Brendon Mulvihill is an RTC contributor. You can find him @themulv on Twitter.  See bottom of the post for the Official RTC Star System.

As college hoops finishes up the non-conference season, we get to watch two teams that have transcended their mid-major status, as well as upstart mid-majors battle against the nations blue bloods. With all the holiday shopping going on this time of year, it becomes even more important to Set Your TiVo’s. Let’s get to the action.

Brad Stevens takes Butler into Spokane to face Gonzaga (Indy Star/R. Scheer)

College of Charleston at #11 Louisville – 9:00PM EST on ESPNU HD (***)

  • College of Charleston is off to a 9-1 and is poised to make a run through the Southern Conference. Louisville is a very difficult road test for the Cougars, but it could help them come NCAA Tournament time. Charleston is a very good two-point shooting team, hitting 54.6% from inside the arc. However, Bobby Cremins has his squad taking 40% of its shots from three. That’s a big number for a team that is only shooting 35.8% from downtown. Considering Antwaine Wiggins and Andrew Lawrence are hitting 61.3% and 55% from two, respectively, it will be important for both players to get good shots inside the arc. However, they run into a Louisville defense that is stout against the two-point shot. The Cougars are simply going to have to hit more threes to beat Louisville. Keep an eye on their makes and misses from deep. If they are not hitting early, the Cardinals could get too far out in front for Charleston to catch.
  • With the exception of Ohio and Vanderbilt, Louisville has been mowing opponents down with stellar defense. They rank 4th in the country in defensive efficiency and have only allowed one opponent (Vanderbilt) to shoot over 50% eFG in 10 games. Charleston is one of the better two-point shooting teams in the country, so it will be a good test for the Cardinals. Expect Rick Pitino’s club to own the boards on both ends, as well as create a bunch of turnovers. Keep an eye on how Charleston handles the Louisville defensive pressure. If they look tentative when bringing the ball up court, this one could get out of hand.
  • The game hinges on Charleston’s ability to handle the Louisville defense. The Cardinals will pressure the Cougar ball handlers and try to create baskets off of turnovers. If Charleston can move the ball past the pressure and hit open threes early, they can stay in the game. However, that is a very difficult task against one of the top five defenses in the country.
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Louisville at Butler: It’s Still Going to be a Good Game… Right?

Posted by Patrick Prendergast on November 18th, 2011

In college basketball they say the coaches are the stars.  Thank goodness for that because when No. 8 Louisville (2-0) takes on reigning two-time national runner-up Butler (1-1) on Saturday at Hinkle Fieldhouse the marquee value on the rosters will not possess the sizzle it might have had a year, or even a couple of days, ago.  While many may need to rifle through programs and online game trackers to identify players, the head coaches certainly require no introduction in a game that will prove an ample test of their considerable skills.  And let’s face it, as we scour through a November slate that includes several undercard match-ups leading up to the Big East’s main events, we need something to sink our teeth into!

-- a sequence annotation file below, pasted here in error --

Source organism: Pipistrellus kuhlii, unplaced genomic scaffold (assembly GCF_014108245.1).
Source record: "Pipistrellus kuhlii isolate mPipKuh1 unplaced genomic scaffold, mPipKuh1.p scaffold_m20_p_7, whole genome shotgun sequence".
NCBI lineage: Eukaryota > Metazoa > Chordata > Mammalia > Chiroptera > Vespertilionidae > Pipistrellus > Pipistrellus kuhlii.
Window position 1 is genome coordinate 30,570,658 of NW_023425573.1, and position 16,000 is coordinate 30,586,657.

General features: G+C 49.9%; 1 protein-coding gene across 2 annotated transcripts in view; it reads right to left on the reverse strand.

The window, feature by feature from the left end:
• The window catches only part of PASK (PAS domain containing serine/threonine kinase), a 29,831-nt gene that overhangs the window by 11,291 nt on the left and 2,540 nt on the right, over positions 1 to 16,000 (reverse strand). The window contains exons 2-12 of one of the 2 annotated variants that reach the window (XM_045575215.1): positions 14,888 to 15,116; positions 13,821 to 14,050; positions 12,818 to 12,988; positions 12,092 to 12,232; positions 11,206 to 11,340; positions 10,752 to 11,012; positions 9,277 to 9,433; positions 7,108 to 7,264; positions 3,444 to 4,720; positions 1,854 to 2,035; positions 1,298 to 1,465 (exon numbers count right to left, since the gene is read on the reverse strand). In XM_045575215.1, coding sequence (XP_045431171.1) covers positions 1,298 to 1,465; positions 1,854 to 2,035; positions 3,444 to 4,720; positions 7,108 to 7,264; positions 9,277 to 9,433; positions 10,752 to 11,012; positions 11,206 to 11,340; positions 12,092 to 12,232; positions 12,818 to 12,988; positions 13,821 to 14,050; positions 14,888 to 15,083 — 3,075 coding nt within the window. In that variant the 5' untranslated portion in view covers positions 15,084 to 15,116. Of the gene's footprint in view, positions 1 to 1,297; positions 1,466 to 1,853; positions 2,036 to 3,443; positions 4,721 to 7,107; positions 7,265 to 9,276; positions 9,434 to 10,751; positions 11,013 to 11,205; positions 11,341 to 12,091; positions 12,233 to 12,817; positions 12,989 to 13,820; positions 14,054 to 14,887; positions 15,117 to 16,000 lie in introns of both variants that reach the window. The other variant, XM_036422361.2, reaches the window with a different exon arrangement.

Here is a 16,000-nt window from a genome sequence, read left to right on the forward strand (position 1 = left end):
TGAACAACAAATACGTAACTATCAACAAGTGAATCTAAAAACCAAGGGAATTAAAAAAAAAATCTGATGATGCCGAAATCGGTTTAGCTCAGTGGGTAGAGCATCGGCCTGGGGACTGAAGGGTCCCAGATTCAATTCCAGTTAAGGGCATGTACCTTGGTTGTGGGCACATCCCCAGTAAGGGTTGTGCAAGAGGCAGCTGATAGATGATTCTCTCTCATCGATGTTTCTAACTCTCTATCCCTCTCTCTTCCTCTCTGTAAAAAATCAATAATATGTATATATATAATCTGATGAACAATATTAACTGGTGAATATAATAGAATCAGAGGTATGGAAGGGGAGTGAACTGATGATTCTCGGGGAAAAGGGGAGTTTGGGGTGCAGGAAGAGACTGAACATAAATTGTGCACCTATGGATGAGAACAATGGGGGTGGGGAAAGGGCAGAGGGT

Pitino Will be Working Hard Against Butler

Rick Pitino is faced with the challenge of heading into a tough road venue with a team that has been besieged by injury. Larry Bird, Kevin McHale and Robert Parish certainly are not coming through that door, and where is Greg Kite when you need him anyway?  With junior leader and point guard Peyton Siva doubtful for the game following the recent long term losses of backcourt mates Wayne Blackshear, out six-to-eight weeks due to shoulder surgery, and Mike Marra, gone for the season with an ACL tear, the Cardinals are especially thin right now, particularly at the point.  While Pitino said Siva’s injury could impact his availability beyond Saturday, he also left the door open for a cameo appearance should the game situation dictate.

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Top Ten Players You Don’t Know Yet (But Soon Will)

Posted by zhayes9 on October 10th, 2011

Zach Hayes is an editor, contributor and bracketologist for Rush the Court.

Even the most casual college basketball fans, those that believe the season begins when the calendar flips to March to gear up for their office pool, can rattle off the basics: Duke’s leading scorer, Kentucky’s point guard or Louisville’s head coach.

For those that have Friday’s first day of practice circled on our calendar, we like to dig a little deeper.

Perennial powerhouses North Carolina, UCLA and Florida are discussed ad nauseam in the media. We’re aware of the key games on their schedule, we can name their starting lineups and we know their seniors like family because they’re constantly in the spotlight. Rather than tell you for the 300th time that Jared Sullinger is the favorite for Big Ten POY or Harrison Barnes is a potential All-American, let’s emphasize ten teams and players who will no longer be anonymous once their full impact is felt this upcoming season (10 teams next week):

Basabe was a rare bright spot for Iowa as a freshman

Melsahn Basabe, Iowa– The fact Basabe plays in relative anonymity is a shame considering the freshman season he just completed. Not only did Basabe start all 31 games and average 11/7 on 57% FG, but his signature performance (22 points, 13 rebounds, 6 blocks) came against Jared Sullinger and then #2 Ohio State. He became the first Big Ten player in 15 years to post such a stat line. Basabe’s entire rookie year was sensational, finishing near the top of the conference leaderboard in everything from block percentage to offensive rebounding. How quickly Fran McCaffery can resuscitate a program stuck in neutral will determine if Basabe’s brilliance registers with casual fans.